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I was speechless For a brief moment after listening to Obama’s landmark speech about a new strategy against the Islamic State Group. 

Why, I wondered, after 154 airstrikes; after meager support for the “moderate” Syrian opposition and same towards the new Iraqi government; etc., the US President declares a new strategy that comprise the same menu?

Didn’t he say only a few days ago that he had no strategy? Is one to conclude that the Commander-in-Chief has concocted a strategy out of the already tried, ad-hoc, piecemeal policies that clearly didn’t work?

More importantly, why would he announce it at this time?

The commander-in-speech

When it comes to the greater Middle East, President Obama can talk the talk. He’s analytical, critical, and articulate, even professorial.

In the few interviews he’s given

I was speechless for a brief moment after listening to US President Barack Obama's landmark speech about a new strategy against the Islamic State group. 

Why, I wondered, after 154 air strikes; after meagre support for the "moderate" Syrian opposition and the same towards the new Iraqi government, the US president declares a new strategy that comprises the same menu?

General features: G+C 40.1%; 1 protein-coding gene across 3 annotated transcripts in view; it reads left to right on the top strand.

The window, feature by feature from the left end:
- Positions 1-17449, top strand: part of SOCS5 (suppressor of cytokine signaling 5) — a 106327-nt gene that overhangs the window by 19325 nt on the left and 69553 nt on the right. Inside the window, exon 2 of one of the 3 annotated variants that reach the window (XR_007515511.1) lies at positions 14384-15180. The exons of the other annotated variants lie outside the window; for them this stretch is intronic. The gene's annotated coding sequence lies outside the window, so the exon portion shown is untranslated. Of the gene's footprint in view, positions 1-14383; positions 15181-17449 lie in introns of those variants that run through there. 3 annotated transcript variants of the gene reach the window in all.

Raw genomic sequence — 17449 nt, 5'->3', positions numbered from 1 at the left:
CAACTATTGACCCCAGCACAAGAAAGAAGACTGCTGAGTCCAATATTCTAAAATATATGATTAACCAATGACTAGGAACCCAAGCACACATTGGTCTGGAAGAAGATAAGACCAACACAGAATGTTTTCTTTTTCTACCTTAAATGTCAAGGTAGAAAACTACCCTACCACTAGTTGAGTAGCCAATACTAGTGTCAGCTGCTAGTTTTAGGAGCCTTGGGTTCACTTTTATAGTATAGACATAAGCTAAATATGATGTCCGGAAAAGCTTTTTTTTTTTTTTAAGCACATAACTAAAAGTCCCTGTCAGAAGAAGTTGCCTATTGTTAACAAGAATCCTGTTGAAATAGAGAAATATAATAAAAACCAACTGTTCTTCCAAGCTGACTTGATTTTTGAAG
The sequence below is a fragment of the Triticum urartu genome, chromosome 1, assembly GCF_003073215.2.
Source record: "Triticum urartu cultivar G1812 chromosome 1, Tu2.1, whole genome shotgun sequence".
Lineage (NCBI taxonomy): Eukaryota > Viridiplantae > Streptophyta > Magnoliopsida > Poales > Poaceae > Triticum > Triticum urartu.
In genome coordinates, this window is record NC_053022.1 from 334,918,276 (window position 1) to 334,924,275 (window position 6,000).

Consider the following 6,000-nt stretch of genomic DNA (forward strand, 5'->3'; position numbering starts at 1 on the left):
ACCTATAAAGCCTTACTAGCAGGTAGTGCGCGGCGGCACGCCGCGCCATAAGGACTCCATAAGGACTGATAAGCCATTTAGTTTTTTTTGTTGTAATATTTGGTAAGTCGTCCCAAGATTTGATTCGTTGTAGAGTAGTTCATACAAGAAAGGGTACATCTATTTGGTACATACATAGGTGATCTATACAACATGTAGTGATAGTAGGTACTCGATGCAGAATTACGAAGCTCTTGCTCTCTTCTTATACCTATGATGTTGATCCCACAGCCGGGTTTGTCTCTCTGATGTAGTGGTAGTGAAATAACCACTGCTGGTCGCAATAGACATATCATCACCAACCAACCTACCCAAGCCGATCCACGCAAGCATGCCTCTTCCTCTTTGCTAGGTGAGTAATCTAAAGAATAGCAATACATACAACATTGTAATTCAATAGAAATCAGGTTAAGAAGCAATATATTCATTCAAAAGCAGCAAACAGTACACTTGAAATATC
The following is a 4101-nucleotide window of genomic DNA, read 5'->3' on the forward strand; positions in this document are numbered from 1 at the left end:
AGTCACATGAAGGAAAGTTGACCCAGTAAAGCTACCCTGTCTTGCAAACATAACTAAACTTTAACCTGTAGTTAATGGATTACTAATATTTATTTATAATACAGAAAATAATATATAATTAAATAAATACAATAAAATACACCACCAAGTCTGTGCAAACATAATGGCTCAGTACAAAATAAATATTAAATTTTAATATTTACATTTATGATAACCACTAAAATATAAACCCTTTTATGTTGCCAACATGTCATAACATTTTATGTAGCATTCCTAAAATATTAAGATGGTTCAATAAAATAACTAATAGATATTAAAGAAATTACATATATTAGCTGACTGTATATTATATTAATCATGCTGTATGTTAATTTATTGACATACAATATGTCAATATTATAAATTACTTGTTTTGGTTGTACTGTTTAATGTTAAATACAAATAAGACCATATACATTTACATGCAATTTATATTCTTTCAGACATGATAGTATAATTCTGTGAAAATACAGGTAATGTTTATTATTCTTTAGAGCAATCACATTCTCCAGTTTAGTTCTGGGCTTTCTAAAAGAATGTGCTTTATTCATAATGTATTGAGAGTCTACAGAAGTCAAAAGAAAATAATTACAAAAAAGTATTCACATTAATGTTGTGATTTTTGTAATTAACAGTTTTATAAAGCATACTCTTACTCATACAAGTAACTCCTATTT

Didn't he say only a few days ago that he had no strategy? Is one to conclude that the commander-in-chief has concocted a strategy out of the already tried, ad hoc, piecemeal policies that clearly didn't work?

More importantly, why would he announce it at this time?

The commander-in-speech

When it comes to the greater Middle East, Obama can talk the talk. He's analytical, critical, and articulate, even professorial.

In the few interviews he's given over the past few months, he's proven smarter, sharper and more importantly, more cool-headed than his critics in the Washington establishment, notably those who have been nudging him to expand the war effort in the region.

He clearly understands that the Middle East region is going through historic transformations - some triggered by US interventionism, others by regional factors - and recognises why foreign meddling and military solutions are counterproductive at best. 

He also insists that the historic record shows that direct foreign intervention in civil wars like the one in Syria, can be long and futile.

He even admitted mistakes, as in Libya, where there was no real follow up after the ousting of Muammar Gaddafi by force.

And most importantly, he promised to "end the mindset" that brought about the Iraq war, the "stupid war" as he once called it. The mantra of the administration as understood by those close to him was: "Don't do stupid shit."

But as commander-in-chief of the world's hegemon, he cannot just talk; he also needs to walk the walk. And so he is, rather half-heartedly.

The pretender-in-chief

Obama knows all too well that a comprehensive Iraq/Syria strategy requires the participation of Iran and Russia, but that neither they nor the US are ready to cooperate considering the nuclear issue and Ukraine.